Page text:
Update: I realized from a discussion on the mailing list[1] that I could probably do something with iterators.

Best regards, Gaute




sorry there are no news about conditional integrators. It is still on our list. Actually I first want to finalize the iterators before implementing the conditional integrate. The Iterators could also solve your problem, at least in a limited fashion. But they are currently redesgined, because they had some serious problems with memory management. I think the iterators will be finished within the next week. I will keep you informed here.


First of all, thanks for the excellent library.

Second, I'm also looking for a simple way to end integration when some function of the states undergoes a zero crossing. The other two ODE integrators that I am familiar with that have this functionality are Matlab (ode45 et al.) and the LSODAR function that is part of ODEPACK. There are lots of uses cases for this functionality and it would be great if this were part of odeint. I know a number of people who use Matlab solely for this events functionality but don't have the time/inclination/skills to write this functionality.

Are there any efforts at the moment to add this functionality?


Thanks for pointing me to those examples.

Is there an example which illustrates how to find (to some specified accuracy) the time at which the zero crossing occurs? Also, it would be nice to have an example which allows for setting up the function whose zero crossings you want to find and/or terminate integration on, though I guess the example which uses x[0] > 0.0 ? true : false could be expanded to have more sophisticated logic than just checking one of the states.

Being able to specify the direction of the zero crossing of the function of the states is handy. For example allowing g(x, t) (the function whose zeros you want to find during integration) to go from positive to negative and not trigger the event, but when it goes from negative to positive, have it trigger the event.


Also, if there is anything I can do to help, let me know. I'm still getting comfortable with the library, my knowledge of C++ template is fairly low, but if you have things to test out or just want to bounce ideas around, feel free to do so.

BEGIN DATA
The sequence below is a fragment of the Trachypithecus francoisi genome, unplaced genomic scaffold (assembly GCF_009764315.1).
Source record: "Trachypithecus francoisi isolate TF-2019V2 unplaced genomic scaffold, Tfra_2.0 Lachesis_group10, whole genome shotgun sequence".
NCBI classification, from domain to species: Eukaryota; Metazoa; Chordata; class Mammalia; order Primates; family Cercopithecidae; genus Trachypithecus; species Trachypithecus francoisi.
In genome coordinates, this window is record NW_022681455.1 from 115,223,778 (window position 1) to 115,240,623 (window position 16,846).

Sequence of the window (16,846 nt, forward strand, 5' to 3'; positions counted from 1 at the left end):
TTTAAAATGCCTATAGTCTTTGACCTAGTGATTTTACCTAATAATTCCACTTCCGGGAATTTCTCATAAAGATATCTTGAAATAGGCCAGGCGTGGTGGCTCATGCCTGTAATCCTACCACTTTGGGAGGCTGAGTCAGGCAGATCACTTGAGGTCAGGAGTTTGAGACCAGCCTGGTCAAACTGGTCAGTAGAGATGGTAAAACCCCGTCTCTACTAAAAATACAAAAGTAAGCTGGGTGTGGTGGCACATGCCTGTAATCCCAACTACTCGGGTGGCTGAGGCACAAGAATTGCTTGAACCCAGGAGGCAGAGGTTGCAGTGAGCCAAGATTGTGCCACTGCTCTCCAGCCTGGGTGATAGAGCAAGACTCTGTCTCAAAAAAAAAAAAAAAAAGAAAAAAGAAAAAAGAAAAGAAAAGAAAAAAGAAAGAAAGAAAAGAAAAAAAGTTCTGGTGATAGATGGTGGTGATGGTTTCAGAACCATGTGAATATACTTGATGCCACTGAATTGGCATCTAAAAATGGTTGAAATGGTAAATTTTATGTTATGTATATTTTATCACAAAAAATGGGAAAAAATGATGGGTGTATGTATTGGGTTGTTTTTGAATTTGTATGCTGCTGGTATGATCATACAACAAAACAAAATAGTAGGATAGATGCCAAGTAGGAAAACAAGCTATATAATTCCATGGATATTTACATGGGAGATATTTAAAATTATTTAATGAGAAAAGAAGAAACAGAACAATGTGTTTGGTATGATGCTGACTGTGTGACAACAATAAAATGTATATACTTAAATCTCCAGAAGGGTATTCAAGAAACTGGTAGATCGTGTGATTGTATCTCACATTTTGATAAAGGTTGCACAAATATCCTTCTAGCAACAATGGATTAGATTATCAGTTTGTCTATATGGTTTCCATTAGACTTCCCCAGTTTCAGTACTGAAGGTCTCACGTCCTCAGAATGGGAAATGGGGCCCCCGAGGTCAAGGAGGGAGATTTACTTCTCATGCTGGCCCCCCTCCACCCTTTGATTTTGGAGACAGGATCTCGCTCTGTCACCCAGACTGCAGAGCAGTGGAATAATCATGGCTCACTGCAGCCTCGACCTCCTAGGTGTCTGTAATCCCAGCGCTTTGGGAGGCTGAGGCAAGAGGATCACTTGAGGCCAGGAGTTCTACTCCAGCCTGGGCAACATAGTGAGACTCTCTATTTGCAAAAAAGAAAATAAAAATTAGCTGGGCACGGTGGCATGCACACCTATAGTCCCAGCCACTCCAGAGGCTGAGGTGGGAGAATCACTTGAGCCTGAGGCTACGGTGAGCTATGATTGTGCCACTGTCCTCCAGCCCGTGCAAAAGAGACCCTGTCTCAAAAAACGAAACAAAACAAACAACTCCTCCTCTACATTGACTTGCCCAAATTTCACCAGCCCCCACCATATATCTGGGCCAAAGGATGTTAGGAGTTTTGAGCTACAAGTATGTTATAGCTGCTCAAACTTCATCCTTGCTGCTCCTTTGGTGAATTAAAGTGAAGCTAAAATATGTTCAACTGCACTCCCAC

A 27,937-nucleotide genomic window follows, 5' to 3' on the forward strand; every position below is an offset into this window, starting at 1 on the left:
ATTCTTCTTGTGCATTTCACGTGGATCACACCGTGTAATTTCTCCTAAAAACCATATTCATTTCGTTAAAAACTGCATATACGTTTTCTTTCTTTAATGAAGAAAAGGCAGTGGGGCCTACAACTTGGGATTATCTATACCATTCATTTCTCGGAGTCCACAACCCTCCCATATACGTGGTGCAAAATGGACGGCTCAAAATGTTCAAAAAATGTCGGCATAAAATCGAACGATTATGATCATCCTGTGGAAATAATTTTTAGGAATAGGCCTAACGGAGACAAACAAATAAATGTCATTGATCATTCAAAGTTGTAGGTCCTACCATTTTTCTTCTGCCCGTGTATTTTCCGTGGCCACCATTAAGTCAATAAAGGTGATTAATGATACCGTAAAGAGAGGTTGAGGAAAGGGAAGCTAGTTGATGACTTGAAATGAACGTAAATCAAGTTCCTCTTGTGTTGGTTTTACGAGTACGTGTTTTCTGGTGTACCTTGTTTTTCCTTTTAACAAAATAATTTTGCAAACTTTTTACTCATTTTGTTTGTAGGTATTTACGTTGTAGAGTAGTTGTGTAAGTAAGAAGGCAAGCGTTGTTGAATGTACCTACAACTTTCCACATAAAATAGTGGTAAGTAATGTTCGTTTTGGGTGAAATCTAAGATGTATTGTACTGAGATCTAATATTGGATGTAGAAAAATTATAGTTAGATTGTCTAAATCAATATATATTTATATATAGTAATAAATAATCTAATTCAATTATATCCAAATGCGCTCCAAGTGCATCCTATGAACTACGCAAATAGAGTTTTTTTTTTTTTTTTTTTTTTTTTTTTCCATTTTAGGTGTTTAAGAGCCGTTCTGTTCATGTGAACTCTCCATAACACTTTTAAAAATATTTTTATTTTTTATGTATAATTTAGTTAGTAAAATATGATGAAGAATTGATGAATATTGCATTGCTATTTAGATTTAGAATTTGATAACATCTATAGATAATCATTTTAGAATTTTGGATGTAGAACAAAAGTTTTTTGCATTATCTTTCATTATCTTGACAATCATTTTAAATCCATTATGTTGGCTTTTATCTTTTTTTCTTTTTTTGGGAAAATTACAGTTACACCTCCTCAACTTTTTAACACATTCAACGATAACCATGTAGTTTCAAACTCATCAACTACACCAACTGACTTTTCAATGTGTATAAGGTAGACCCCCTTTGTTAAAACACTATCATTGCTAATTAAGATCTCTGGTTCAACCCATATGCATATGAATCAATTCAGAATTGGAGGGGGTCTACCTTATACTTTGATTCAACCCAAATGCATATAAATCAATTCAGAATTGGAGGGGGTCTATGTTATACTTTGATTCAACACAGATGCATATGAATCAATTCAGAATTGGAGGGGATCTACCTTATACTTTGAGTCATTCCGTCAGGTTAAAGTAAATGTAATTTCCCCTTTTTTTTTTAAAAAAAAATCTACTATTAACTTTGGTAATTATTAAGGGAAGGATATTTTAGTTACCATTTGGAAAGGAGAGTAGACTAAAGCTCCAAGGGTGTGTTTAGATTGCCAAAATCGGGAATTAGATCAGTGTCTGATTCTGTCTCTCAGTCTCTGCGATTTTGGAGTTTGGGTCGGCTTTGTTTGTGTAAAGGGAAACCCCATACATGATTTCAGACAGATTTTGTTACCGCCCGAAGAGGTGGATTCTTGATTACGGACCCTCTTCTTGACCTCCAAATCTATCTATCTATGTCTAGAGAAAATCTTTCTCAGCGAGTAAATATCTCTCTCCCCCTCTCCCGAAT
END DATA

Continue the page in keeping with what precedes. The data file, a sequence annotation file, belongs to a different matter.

I achieved events/exceptions (in ray tracing) by re-implementing the adaptive integrator with the event/exception logic in between, it is then fairly easy to re-iterate on an event to reach a given accuracy for the event.


I will factor it out, but it is not very generic.


Check out:

When an event is detected, e.g.: I passed the stepper and state to a function which would then continue to step it (depending on the problem) to get the desired accuracy for the event. This is because, in my case, I could often quickly determine whether an event had happened between two steps with the overall stepper accuracy, but needed more time to determine exactly when (and at which state) the event happened in the range between the two steps.

When reading, bear in mind that this code has been relatively quickly cut out from a larger code base and some comments/stuff doesn't necessarily seem logical here. The most interesting part is Ray::solve () in ray.cpp.


I also made an implementation which required the use of a stepper with dense output. I then used bisection to find the zero-crossing. Here is an example based on the lorenz-example from the docs using to stop the first time the trajectory crosses x = 0:



Hi guys,

Hehe, I have already implemented a first version of integrate_conditional some month ago. It is already quite advanced but not completed yet. Have a look into the integrate_conditional branch. It provides an integrate_conditional function which takes an additional controller argument. The controller will take care about stepping, stopping condition, and what will happen if the condition is fulfilled.

Have a look at the There are two controllers: conditional_stop which simply stops if a give condition has been fulfilled. The second is approximate which halves the stepsize if a given condition is met until a specified precision is met.

I think all your use case can easily be mapped into specific controllers, especially the case with the bisection. Can you check if this model would work for you? I would then start to finish the implementation of conditional_integrate, create some often used controllers, and write documentation. Of course, any help is appreciated.

Best regards,



Hi Karsten,

Can this handle multiple events in the integrate_conditional, like if you're detecting zero crossings in two state variables?

Thanks for the great functionality on this, it makes switching from MATLAB way easier!



Can you send us an short example how you use integrate_conditional?

I actually didn't attempt that yet. I just started porting most of my simulations, so sorry I didn't succeed in using integrate_conditional!